Pankaj Lal, associate professor of Earth and Environmental Studies and associate director of the PSEG Institute for Sustainability Studies at Montclair State University, is among 102 recipients of the Presidential Early Career Awards for Scientists and Engineers (PECASE). The awards, announced by President Obama on January 9, are the highest honor bestowed by the United States government on federally funded science and engineering professionals in the early stages of their research careers.
"I congratulate these outstanding scientists and engineers on their impactful work," Obama said in a statement announcing the awards. "These innovators are working to help keep the United States on the cutting edge, showing that federal investments in science lead to advancements that expand our knowledge of the world around us and contribute to our economy."
"It is extremely gratifying to get presidential validation of the research I am undertaking and an absolute honor," says Lal. "Personally, it gives me added confidence to continue on with my sustainable energy and resources research, which is one of the grand challenges facing modern society. I also share this award with the exceptional students in my research group. Iâ€™m proud that their work contributed towards my getting this award, and am thankful to my colleagues at Montclair State, who have been extremely supportive."
Robert Prezant, dean of the College of Science and Mathematics says, "Dr. Lal and his federally funded work in environmental economics represents the best among emerging scientists and their disciplines. For Dr. Lal to receive the PECASE award is an obvious and natural fit. His work reflects the broad spectrum of critical and far-reaching research within our College that informs our students and simultaneously offers important, positive benefits to our global society."
Supporting Energy Independence
Lal was nominated by the U.S. Department of Agriculture, which has funded his collaborative, interdisciplinary research that contributes to the development of a sustainable bioeconomy as a fossil fuel alternative, by assessing the socioeconomic impacts of forest- and agriculture-based biofuel development in Southern rural communities.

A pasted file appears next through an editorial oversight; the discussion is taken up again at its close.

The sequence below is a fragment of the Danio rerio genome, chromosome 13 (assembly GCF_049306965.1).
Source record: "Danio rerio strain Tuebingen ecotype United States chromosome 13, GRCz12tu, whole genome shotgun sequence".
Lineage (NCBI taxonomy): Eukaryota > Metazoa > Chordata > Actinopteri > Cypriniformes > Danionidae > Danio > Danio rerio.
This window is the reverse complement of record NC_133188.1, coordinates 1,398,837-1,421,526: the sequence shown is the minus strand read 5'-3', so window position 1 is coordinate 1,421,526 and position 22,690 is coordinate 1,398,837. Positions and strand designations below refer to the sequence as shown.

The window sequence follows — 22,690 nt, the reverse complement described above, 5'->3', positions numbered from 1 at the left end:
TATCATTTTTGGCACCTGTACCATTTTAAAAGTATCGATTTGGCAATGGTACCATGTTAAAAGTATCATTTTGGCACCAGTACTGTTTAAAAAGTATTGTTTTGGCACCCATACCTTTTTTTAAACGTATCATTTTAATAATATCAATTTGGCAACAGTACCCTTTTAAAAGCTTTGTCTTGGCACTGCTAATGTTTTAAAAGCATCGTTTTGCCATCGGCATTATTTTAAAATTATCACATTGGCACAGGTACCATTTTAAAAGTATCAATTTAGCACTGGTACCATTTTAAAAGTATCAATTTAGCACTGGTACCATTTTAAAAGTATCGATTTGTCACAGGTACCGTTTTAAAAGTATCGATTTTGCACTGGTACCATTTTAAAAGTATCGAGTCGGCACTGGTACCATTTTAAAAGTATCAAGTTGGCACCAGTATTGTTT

As a researcher, Lal is committed to providing science-based knowledge and solutions to inform policy choices. Noting that a "one size fits all approach" is inadequate to address the challenges of sustainable bioenergy, he instead proposes strategies based on an integrated, tailored place-based approach that emphasizes local context and suggests place-based interventions.
Lalâ€™s PECASE award nomination by the U.S. Department of Agriculture National Institute of Food and Agriculture stressed the contributions Lal is making to develop new biofuel pathways, saying that, "Besides fostering innovative developments in science and technology, Dr. Lalâ€™s efforts and commitment enhance connections between fundamental research and the grand challenges facing the nation, and highlight the importance of interdisciplinary and systems-approached science, engineering, and technology for Americaâ€™s future."
This is not Lalâ€™s first award for work on bioenergy sustainability. In 2016, he received a highly competitive five-year, $450,000 Faculty Early Career Development (CAREER) grant from the National Science Foundation to support his research and education initiatives. His research portfolio includes nearly $7.5 million in grants and contracts for research as a Principal Investigator or Co-Principal Investigator not only from the U.S. Department of Agriculture, but also from the U.S. Department of Energy, New Jersey Department of Environmental Protection and the U.S. Environmental Protection Agency.
"I was thrilled to learn of the award,â€ Lal says. â€œIt means a lot to me. Being awarded for what I enjoy doing is really awesome."
The Presidential Early Career Awards for Scientists and Engineers
The awards, established by President Clinton in 1996, are coordinated by the Office of Science and Technology Policy within the Executive Office of the President. Awardees are selected for their pursuit of innovative research at the frontiers of science and technology and their commitment to community service as demonstrated through scientific leadership, public education, or community outreach.